Dave Allard grew up in Lyndonville, Vermont with a father who never said no. This meant something different back then. When Dave wanted to build a sugarhouse at age 12, his father didn’t say no. When he wanted to get into the firewood business at age 16 (100 cords, hand split), when he wanted to build a woodshop at 18, dad (and mom) went along with every entrepreneurial idea. In 1978, at age 19, he started his own cabinet shop which grew into Lyndon Furniture. Thirty-five years later, the company employs 85 people and does around $12-14 million in annual sales.
We sat down with Allard and Shawn Straffin, the head of product development and business development, and asked how Lyndon Furniture has been able to buck the downward trend wood furniture manufacturing has experienced in the recent past.
The U.S. furniture Industry has lost $50 billion in market share over the past few decades. How have you stayed viable?
Design is a key part to success. If you make a distinctive new piece of furniture with interesting material, it will be sought after by the consumer. This is true in every market, but especially true with furniture. The connection is another vital part. There’s the connection between the brand, the retailer, and the consumer. But there’s also a larger connection between the company and the place where it’s located. The local craftspeople. The local economy. The forest. These connections support each other.
One of the big points we’re always trumpeting is that, from a global environmental perspective, there’s a world of difference between a mature black cherry tree that’s selectively harvested in the Northeast and mahogany tree that’s illegally harvested in a Brazilian rainforest. Do your customers appreciate this?
People definitely appreciate the fact that our furniture is made from domestic sources. But it’s the local jobs angle they’re responding to, for the most part. “Made in the USA” still carries a lot of clout. On the environmental side, we promote the fact that our domestic wood is a managed, renewable resource and grown within a 500 mile radius of the factory, which cuts down on our carbon footprint. We’ve also made energy efficiency upgrades, and recycle all of our wood by-products.
How has technology changed over the years?
Today, our saw scans and reads the defects in a board in seconds. We use a 5-axis CNC machine that can cut any angle you need, even butterfly joints. We have a finish curing system that uses ultraviolet light that dries a lacquered finish in 5 minutes. In the old days it took 24 hours for a piece to dry, now it can come right off the line and into a box.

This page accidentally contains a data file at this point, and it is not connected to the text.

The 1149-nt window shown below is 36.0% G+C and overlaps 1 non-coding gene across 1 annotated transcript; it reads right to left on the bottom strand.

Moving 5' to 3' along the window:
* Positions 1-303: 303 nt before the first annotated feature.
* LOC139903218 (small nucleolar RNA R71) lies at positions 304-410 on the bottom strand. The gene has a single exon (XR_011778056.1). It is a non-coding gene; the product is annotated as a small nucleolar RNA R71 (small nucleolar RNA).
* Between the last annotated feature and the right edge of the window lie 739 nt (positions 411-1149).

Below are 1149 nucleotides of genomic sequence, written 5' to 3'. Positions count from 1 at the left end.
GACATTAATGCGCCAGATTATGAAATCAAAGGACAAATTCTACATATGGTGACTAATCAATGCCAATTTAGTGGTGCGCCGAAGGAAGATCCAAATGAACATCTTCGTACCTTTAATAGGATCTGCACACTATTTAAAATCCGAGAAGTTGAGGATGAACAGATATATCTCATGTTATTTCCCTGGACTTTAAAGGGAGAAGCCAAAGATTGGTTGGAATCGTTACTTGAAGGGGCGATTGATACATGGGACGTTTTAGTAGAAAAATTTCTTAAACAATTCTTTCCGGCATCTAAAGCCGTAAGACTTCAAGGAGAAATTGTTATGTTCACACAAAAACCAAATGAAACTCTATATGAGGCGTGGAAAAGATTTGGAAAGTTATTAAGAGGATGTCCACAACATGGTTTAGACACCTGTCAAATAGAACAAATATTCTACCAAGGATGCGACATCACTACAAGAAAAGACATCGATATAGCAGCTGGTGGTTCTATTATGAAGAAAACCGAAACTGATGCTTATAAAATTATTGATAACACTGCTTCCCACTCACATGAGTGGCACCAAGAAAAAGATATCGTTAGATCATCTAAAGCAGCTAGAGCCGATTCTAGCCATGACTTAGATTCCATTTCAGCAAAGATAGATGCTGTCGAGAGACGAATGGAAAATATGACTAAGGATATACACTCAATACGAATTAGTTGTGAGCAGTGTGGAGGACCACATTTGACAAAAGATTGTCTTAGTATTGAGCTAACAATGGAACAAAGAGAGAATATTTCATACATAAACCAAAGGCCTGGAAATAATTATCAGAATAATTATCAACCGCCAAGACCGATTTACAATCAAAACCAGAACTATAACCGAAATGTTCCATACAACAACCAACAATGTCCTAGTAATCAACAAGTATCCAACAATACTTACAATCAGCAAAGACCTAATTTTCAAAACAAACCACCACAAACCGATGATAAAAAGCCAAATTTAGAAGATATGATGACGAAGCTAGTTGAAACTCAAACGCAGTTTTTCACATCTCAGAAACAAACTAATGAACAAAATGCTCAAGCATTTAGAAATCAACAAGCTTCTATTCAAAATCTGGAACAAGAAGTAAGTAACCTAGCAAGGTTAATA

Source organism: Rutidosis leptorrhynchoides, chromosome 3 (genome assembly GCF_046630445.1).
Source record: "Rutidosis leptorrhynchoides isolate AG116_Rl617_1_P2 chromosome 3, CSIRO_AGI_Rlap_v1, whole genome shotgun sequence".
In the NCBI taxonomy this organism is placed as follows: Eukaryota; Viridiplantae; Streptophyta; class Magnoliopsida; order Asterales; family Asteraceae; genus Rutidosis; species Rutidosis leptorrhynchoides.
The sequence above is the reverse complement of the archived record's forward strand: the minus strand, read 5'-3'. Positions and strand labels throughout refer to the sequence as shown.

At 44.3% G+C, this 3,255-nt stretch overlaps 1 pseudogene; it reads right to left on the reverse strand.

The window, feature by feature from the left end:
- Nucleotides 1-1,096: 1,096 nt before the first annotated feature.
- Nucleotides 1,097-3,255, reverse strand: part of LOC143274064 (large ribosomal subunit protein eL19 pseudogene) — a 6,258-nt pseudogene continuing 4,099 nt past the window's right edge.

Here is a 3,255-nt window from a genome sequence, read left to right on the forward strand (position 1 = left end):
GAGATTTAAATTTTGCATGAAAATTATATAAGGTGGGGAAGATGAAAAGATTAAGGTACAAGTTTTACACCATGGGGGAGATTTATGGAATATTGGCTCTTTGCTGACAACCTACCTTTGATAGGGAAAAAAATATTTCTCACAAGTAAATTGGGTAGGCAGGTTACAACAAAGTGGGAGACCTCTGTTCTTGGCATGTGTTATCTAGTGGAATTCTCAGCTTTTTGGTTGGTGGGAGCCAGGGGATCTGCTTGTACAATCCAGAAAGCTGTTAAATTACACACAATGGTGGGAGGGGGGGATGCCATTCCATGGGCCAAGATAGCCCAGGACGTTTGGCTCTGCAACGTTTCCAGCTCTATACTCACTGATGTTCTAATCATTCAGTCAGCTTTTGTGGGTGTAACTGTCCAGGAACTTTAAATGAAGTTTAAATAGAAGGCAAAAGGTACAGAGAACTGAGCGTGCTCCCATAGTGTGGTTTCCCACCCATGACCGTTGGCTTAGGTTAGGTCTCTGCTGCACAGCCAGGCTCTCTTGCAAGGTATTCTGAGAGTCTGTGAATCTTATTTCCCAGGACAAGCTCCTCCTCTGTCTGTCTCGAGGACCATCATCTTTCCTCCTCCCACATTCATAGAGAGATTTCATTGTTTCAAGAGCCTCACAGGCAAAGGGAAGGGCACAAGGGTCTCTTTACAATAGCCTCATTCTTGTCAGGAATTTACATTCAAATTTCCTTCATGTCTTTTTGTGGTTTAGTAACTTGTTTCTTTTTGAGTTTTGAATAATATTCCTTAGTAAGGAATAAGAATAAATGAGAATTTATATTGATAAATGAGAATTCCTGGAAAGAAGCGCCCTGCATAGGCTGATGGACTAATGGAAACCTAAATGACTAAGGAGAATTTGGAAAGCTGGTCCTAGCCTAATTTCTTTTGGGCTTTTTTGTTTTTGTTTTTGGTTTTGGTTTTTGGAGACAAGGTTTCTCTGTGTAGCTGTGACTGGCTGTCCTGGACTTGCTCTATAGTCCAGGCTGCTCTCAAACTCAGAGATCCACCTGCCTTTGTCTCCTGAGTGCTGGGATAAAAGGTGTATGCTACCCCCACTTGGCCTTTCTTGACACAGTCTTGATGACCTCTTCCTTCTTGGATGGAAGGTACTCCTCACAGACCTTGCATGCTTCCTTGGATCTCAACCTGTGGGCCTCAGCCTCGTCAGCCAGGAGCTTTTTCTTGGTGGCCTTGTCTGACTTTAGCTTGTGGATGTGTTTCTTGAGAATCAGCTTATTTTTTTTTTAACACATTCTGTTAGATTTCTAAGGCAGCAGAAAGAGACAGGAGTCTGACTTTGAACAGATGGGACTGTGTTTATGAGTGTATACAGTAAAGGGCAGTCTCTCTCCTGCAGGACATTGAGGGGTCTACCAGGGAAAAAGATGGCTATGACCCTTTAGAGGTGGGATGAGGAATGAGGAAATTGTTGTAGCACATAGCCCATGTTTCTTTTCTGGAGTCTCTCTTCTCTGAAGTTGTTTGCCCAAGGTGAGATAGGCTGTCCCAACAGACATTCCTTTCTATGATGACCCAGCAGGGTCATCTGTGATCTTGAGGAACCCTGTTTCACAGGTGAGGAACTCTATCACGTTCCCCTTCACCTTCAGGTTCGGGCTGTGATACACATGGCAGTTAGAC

When you talk to people about innovative manufacturing, the term “lean” keeps coming up. Put this in laymen’s terms.
“Lean” essentially means no wasted material or movement. Every touch of every board is done in a way that adds the maximum amount of value. The old models of manufacturing were inflexible and inefficient. You made a product that you hoped people would buy, stored it in a warehouse, and hoped you had enough but not too much product on hand. Now we operate in a “just in time” model, with the manufacture of furniture scheduled into weeks of production. When an order comes in, we order the raw material just in time to make the piece. Each week we work on an order, then we’re done and on to the next order. No inventory. Even our packaging is lean. We used to have a warehouse full of cardboard boxes. Now boxes are made on site when we need them from one of three sizes of cardboard. No more storage.
What does marketing look like in the 21st century?
We’re in the digital age, where social media and printed QR codes [those little bar codes you often see in magazines] track engagement with the consumer – collect contact info, as well as location and demographic information. We use Prmot.it and its SharePower™ software to promote our product on websites and social media. [Editor’s note: Straffin is the creator and CEO of Prmot.it] And we’re cross promoting through the web with more than 200 retailers across the country. The Regional Wood Products Consortium is encouraging us to think outside the box while providing support and ideas for implementation. This is a big step for us to take in our marketing approach and one we think will pay off over time.
What hasn’t changed in the past 35 years?
The law of value is still at the heart of every business. Give more value than you take in payment. And technology will never trump good old-fashioned business sense. We purchased a million board feet of wood in 2008, when the housing market crashed and the mills needed to unload lumber. So we were buying the raw material low and selling the finished product to people who were least affected by the downturn. Business 101, but it definitely helped us get through the recession.
This article series is underwritten by the Northern Forest Center, a non-profit organization. The Northern Forest Center helps create economic opportunity and community vitality from healthy working forests in Maine, New Hampshire, and New York.